I am currently at Bath Spa University (UK) finishing my Ph.D. and learning how to be an open researcher.
In my research am looking at the informal digital learning spaces students bring to the university. While exploring those spaces I am also looking at how their digital literacies in academic settings are quite different than some of the skills, e.g. play (as the capacity to experiment with ones’s surroundings -I am thinking of digital surroundings- as a form of problem solving) and networking (the ability to search for, synthesise, and disseminate information) provided by Jenkins et al.(2006) as the ones needed for full involvement in the new participatory culture. A culture that is shifting the focus of new media literacies from individual expression to community involvement.
The idea is that enabling student-generated content as well as student-generated learning contexts it is possible to bridge formal and informal learning environments.
In my research I am looking at ways in which undergraduates can engage with digital tools in a research-rich context and how can their digital literacies be enhanced in that process. Students will through designing and developing their own digital learning environment, improve their digital competence in academic settings. Enabling student-generated content as well as student-generated learning contexts can be a means to bridge formal and informal learning environments. For this I will use a critical participatory design approach using Activity Theory as my theoretical framework (still figuring out this mix 😉 )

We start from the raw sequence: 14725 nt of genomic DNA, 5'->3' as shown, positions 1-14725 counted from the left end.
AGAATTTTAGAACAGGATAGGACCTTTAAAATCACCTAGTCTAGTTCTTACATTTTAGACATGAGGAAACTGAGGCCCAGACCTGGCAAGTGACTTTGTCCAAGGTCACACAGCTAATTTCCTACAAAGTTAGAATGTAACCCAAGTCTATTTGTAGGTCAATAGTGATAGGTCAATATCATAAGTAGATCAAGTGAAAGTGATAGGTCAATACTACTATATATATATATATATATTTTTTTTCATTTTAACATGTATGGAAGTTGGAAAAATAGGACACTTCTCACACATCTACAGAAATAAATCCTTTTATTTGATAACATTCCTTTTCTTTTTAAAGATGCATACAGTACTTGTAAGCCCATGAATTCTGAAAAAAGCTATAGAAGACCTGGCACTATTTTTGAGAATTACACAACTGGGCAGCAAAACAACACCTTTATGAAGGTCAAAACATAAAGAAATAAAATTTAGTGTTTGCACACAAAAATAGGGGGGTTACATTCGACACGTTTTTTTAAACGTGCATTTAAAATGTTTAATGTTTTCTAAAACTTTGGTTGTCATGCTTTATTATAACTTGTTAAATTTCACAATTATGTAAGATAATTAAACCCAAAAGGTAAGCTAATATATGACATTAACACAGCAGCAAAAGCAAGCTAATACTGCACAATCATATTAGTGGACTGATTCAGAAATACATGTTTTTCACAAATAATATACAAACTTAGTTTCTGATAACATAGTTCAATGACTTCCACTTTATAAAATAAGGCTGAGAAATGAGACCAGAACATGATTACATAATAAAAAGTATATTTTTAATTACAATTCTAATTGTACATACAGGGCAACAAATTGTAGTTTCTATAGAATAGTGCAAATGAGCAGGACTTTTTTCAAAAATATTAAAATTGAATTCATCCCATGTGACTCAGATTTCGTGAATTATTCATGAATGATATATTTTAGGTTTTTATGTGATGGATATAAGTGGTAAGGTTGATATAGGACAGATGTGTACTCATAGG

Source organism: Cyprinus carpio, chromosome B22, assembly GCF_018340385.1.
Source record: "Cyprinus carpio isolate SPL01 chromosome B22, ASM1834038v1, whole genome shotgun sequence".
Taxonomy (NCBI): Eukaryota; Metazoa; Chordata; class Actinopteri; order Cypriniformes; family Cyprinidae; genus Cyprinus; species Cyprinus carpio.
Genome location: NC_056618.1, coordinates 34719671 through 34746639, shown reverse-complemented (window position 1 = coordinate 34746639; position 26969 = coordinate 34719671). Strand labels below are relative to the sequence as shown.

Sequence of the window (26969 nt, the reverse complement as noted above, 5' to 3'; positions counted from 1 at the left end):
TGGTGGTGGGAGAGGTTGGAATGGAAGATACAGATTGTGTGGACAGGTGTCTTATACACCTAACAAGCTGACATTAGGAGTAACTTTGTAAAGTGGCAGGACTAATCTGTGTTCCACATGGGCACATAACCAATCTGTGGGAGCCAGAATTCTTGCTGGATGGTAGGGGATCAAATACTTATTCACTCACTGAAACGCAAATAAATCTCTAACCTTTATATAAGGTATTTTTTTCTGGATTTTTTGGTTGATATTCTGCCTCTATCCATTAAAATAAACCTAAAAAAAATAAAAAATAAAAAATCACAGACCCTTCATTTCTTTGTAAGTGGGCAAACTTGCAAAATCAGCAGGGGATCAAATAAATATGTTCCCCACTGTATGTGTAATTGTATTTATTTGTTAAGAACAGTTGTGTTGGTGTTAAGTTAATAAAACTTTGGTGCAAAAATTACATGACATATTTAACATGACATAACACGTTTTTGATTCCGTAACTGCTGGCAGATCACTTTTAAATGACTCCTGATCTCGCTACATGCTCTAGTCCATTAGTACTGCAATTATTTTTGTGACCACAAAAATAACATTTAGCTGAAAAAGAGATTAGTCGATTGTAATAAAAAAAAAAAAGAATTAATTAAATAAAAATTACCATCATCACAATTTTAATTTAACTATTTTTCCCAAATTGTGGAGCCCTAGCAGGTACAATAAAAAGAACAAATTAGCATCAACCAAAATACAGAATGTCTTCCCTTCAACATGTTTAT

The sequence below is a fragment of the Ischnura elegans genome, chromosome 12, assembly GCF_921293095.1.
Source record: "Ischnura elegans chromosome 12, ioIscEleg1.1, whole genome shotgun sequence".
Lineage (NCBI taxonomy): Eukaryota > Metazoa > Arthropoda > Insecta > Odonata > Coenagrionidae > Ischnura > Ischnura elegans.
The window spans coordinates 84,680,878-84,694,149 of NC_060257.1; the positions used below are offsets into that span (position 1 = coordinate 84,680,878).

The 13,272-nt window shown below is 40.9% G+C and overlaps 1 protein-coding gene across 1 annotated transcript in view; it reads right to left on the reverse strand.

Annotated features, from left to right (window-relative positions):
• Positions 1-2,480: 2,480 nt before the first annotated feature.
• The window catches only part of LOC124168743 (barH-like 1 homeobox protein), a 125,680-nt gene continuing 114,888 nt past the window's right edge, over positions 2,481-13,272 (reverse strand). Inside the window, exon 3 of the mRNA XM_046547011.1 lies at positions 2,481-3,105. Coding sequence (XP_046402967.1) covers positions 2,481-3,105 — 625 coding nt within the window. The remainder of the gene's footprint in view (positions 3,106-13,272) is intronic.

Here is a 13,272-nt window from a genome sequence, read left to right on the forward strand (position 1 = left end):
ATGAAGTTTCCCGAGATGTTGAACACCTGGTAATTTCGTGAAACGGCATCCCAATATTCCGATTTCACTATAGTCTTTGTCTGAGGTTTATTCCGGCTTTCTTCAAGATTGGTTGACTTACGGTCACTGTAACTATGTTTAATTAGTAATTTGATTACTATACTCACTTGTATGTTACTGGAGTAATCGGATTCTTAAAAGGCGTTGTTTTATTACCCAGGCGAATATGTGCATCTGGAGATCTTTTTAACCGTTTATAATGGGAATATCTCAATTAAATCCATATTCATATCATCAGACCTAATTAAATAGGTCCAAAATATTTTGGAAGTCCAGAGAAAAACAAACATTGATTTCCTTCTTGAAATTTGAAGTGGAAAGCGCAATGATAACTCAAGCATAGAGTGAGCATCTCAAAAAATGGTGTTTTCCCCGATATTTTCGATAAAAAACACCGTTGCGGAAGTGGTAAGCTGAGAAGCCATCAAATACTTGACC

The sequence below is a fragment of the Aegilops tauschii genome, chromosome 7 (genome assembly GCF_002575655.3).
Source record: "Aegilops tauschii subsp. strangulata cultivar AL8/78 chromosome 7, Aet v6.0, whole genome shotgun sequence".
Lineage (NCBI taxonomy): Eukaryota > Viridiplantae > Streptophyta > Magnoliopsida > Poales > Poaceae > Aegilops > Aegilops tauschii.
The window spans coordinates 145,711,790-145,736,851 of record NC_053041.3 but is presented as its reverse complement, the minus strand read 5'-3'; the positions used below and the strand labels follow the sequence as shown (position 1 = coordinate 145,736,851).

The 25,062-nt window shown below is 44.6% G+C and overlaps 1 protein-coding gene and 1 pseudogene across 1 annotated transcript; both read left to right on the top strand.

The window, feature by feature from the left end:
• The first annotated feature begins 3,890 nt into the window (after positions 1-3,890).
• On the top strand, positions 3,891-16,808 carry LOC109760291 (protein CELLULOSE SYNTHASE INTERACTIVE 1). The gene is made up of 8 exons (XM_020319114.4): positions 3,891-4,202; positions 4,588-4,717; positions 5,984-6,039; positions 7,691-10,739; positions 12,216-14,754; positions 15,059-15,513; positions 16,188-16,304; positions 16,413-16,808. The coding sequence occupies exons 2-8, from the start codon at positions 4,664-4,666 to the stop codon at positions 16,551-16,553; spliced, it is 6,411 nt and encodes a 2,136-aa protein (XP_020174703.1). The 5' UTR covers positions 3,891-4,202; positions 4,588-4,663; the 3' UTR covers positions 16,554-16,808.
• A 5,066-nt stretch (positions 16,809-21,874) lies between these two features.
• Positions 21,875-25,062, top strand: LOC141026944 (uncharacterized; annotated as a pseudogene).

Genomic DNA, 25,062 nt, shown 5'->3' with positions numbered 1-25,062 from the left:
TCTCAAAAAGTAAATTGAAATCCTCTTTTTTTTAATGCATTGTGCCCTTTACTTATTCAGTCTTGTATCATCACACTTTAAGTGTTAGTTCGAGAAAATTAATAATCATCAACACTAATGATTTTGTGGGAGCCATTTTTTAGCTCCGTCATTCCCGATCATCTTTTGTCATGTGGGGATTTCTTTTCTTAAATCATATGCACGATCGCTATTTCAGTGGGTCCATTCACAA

I am originally from Venezuela, where I worked for 15 years, teaching Mathematics at different levels of Secondary School. My initial interest in educational technology coincided with my move to teaching Mathematics at the University Simón Bolívar. Here, alongside teaching a bridge course and undergraduate students, I was part of the bridge course development team. This interest in educational technology became the theme of my master thesis: designing a website with cognitive tools to support disadvantaged students in their mathematical learning, as a part of the bridge course.
My PhD brought me to Europe in 2011. After a short stay in the mathematics faculty, at the University Complutense in Madrid, I attended a summer school at the Freudenthal Institute for Science and Mathematics Education part of Utrecht University, in the Netherlands. There I met Prof. Dr. Jan van Maanen, an expert in mathematics education and the history of mathematics. I was fortunate enough to be able to stay for a year and a half as a guest researcher. It was during this period that the core ideas of my PhD began to mature into what is now the thesis of my dissertation at Bath Spa University.
My supervisory team at Bath Spa University is: Director of Studies, Prof. Grainee Canole, chair of the Institute for Education at the university and Professor of Learning Innovation (her blog), and my internal supervisor, Dr. Darren Garside, a Senior Lecturer in the Institute for Education at Bath Spa University (his blog).
My ORCID profile
Here is my first Blog, an attempt at a digital drawer for my links and documents when I started to draft these ideas.